The support of the trail has come about in large part because of the efforts of a dedicated group of volunteers. The Friends of the West River Trail ensures that the trail is maintained by trimming and repairing the trailbed, contracting for invasives control, and providing signage and maps to spread the word about this important community asset. We work to grow the trail, with possible land acquisitions and extensions of the trail.
With your support, we look to continue this work in several ways over the coming year:
Ongoing improvement of the West River trail. Over the coming year this will include the new sign on Rice Farm Road, benches, picnic tables and interpretive signs in the Riverstone Preserve. We also will continue our efforts at invasives control and drainage improvement.
Partner with other trail networks with the goal of providing continuous trail access throughout Brattleboro. We have worked over the past year on a vision for connected trail networks. We strive to work with other trail organizations to create a trail network to provide not only recreational opportunities, but realistic modes of transportation to help our region lessen its dependence on automobiles, reducing contributions to climate change. A network of safe, functional, connected pathways is key to this vision.
Continuation of the trail from the West River south to the unused rail bridge crossing the Connecticut river just south of downtown. We are now working to understand the various rights of way needed and any legal obstacles to making this a reality.
We would appreciate your support of these efforts though a year end gift. Click on the link to donate online or mail a donation to: West River Trail, Lower Section, 138 Elliot St, Suite 3, Brattleboro, Vermont 05301.
Best wishes from the Trail, with thanks for considering a gift to the West River Trail.
FRIENDS OF THE WEST RIVER TRAIL
Lower Section steering committee: Lester Humphreys (chair) Jason Cooper Wendy Ferris Matt Mann Malcolm Moore Steve Shriner Jesse Wagner Mark Westa Kathleen White Alex Wilson
Fundraising committee: Orly Munzing Brett Morrison Marcia Steckler Tom Yahn
Join paddlers of all skill levels at the Annual Brattle Paddle! Racers can register on race day. Spectators are encouraged to watch from their own paddlecrafts on the river and along the shoreline and on bridges along the route. The more the merrier!
The Brattle Paddle Sunday June 30, 2019 Registration: 8:30 am – 10 am Race starts: 10:30 am Entry fee: $25.00 Racing distance: 9 miles Recreational distance: 5 miles Separate starts for different classes Awards will be presented following the races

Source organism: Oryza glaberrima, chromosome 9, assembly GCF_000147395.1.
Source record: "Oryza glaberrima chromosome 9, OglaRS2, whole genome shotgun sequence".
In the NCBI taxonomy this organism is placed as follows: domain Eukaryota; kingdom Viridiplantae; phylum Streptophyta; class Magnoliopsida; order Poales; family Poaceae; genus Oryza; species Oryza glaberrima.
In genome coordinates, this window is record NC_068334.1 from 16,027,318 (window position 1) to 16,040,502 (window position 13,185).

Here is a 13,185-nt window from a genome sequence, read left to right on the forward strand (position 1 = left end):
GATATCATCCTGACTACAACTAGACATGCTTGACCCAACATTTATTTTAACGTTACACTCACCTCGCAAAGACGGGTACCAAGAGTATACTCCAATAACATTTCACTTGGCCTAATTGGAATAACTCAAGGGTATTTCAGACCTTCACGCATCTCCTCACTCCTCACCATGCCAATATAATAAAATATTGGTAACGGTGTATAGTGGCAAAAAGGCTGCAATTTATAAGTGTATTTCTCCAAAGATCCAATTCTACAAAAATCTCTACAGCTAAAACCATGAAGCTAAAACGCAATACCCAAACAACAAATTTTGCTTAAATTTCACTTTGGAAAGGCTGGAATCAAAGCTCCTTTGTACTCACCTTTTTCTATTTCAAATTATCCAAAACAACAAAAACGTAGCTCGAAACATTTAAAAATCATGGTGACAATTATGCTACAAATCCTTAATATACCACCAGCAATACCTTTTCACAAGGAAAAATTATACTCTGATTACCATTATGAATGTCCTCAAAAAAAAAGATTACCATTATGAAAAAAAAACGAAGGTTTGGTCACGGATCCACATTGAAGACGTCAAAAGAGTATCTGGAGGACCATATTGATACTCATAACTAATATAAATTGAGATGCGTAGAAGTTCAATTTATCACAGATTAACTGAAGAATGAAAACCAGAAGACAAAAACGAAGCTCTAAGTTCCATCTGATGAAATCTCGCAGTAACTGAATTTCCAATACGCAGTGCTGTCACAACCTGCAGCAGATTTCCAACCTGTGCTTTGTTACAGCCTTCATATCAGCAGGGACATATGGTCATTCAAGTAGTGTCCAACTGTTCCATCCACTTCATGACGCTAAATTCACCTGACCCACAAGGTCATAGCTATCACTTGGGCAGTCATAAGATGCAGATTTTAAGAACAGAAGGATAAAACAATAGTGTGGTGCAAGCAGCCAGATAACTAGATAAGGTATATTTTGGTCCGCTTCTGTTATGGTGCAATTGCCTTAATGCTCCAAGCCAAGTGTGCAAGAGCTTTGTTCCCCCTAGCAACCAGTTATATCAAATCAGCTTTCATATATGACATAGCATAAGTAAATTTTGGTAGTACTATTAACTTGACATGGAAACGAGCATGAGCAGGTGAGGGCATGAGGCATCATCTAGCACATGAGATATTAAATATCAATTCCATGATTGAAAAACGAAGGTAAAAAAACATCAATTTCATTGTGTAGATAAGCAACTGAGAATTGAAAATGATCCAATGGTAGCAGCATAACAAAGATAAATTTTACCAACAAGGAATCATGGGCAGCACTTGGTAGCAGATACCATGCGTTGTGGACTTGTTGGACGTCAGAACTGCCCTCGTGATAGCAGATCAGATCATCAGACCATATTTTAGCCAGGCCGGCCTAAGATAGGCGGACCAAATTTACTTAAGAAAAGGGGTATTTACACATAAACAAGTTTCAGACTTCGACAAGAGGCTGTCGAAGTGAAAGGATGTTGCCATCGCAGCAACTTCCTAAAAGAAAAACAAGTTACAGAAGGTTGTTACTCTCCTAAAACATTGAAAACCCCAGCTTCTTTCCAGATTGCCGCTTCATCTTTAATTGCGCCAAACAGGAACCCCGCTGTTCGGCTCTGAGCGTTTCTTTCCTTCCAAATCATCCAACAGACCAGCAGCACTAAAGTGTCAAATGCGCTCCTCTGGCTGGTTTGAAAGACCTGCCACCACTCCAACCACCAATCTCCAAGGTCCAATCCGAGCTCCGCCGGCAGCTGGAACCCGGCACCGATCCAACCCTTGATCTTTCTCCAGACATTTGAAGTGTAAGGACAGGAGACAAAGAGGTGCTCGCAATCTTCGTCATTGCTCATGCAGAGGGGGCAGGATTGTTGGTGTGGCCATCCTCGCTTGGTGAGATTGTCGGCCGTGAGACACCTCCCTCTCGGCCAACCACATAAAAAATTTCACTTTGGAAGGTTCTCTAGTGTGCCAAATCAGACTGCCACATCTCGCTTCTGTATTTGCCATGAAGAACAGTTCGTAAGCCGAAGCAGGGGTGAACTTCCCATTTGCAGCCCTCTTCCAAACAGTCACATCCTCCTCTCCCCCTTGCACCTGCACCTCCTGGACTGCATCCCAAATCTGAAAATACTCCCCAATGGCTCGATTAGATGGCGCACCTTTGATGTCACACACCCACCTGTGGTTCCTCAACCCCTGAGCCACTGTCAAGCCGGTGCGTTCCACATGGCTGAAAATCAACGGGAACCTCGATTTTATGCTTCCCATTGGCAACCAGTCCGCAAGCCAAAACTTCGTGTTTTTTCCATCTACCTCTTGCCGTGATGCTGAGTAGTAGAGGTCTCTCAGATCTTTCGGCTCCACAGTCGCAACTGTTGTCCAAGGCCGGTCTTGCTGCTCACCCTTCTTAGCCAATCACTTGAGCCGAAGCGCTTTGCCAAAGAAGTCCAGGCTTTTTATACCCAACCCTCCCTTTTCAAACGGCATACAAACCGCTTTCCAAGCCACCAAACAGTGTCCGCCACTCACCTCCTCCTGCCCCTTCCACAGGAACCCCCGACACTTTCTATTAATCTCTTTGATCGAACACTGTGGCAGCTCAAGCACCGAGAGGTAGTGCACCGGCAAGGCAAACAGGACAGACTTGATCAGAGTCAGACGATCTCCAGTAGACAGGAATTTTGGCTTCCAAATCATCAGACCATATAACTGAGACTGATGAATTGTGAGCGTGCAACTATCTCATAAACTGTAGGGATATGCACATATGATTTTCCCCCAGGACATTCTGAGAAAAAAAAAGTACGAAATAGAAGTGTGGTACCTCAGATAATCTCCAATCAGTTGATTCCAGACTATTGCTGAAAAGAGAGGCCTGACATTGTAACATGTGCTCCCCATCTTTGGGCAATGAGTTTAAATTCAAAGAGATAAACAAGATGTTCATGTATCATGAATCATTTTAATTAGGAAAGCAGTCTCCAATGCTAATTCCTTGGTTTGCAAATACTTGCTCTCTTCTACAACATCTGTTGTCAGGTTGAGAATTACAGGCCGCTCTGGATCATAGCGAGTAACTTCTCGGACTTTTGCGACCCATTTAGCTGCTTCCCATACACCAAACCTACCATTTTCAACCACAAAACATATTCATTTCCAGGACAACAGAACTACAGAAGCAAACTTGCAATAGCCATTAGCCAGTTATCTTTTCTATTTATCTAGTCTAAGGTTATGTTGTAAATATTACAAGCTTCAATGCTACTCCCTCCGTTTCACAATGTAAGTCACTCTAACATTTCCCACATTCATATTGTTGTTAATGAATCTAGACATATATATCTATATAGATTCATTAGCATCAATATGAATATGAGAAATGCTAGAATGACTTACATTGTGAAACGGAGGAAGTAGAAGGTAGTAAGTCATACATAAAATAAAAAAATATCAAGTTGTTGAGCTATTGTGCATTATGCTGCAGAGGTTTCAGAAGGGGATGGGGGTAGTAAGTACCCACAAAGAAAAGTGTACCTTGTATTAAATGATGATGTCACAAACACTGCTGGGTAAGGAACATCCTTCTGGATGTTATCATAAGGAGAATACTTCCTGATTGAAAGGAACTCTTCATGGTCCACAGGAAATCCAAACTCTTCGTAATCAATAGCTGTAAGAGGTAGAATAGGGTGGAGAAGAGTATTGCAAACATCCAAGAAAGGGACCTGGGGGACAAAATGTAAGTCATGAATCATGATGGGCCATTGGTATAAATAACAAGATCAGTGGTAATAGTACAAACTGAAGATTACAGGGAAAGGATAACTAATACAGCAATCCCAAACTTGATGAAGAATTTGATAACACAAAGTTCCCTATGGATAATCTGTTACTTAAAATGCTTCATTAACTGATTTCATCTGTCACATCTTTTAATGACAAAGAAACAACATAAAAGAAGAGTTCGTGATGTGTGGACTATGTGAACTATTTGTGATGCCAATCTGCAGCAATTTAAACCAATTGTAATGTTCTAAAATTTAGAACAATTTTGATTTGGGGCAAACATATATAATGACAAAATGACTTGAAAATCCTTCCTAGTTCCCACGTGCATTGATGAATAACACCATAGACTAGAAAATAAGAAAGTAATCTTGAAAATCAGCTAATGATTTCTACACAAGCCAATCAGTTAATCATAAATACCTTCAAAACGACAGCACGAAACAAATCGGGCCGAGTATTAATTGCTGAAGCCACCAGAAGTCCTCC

A light lunch will be provided under the party tent for all registered participants by The Marina On the Water.
Directions from North or South I-91 to Exit 3, South on Route 5 to The Marina On the Water (located right before the bridge where the West and Connecticut rivers meet)
Recent maintenance work on the West River Trail tackled clogged drainage ditches and fallen trees. Trail workers cleared drainage areas and chainsawed downed logs. A huge thanks to trail volunteers for their hard work!
Don’t be concerned about all the dead plant material you are seeing from the trail along the Riverstone Preserve area! This past Tuesday morning, lower section steering committee members Kathleen, Alex and Malcolm, had a tour of the results of the invasive plant treatments that were done on the Riverstone Preserve last fall, with Dan Healey of Long View Forest (who directed the treatment) and Jackie Comeau from the VT Dept of Fish & Wildlife (who monitors the work for the EQIP grant funds from the NRCS (Natural Resources Conservation Service) . In order to receive grant funds to pay for follow up treatments, at least 90% of the invasive species that were treated last fall had to have been eradicated. As the photo illustrates, the effect on invasive plants was dramatic. Long View Forest will do a follow up treatment on the japanese knotweed and black swallow wort later this summer, and a third treatment in 2020. After that, volunteers will be needed to keep these plants (that will inevitably make a come back) at a manageable level. Along with the knotweed and black swallow wort, asiatic bittersweet, honeysuckle, multiflora rose, barberry and buckthorn were treated. It was lovely to see lots of ferns and other native plants springing up around the treated invasive plants–evidence of the effectiveness of the targeted treatment. For more information about this project, you can email firstname.lastname@example.org.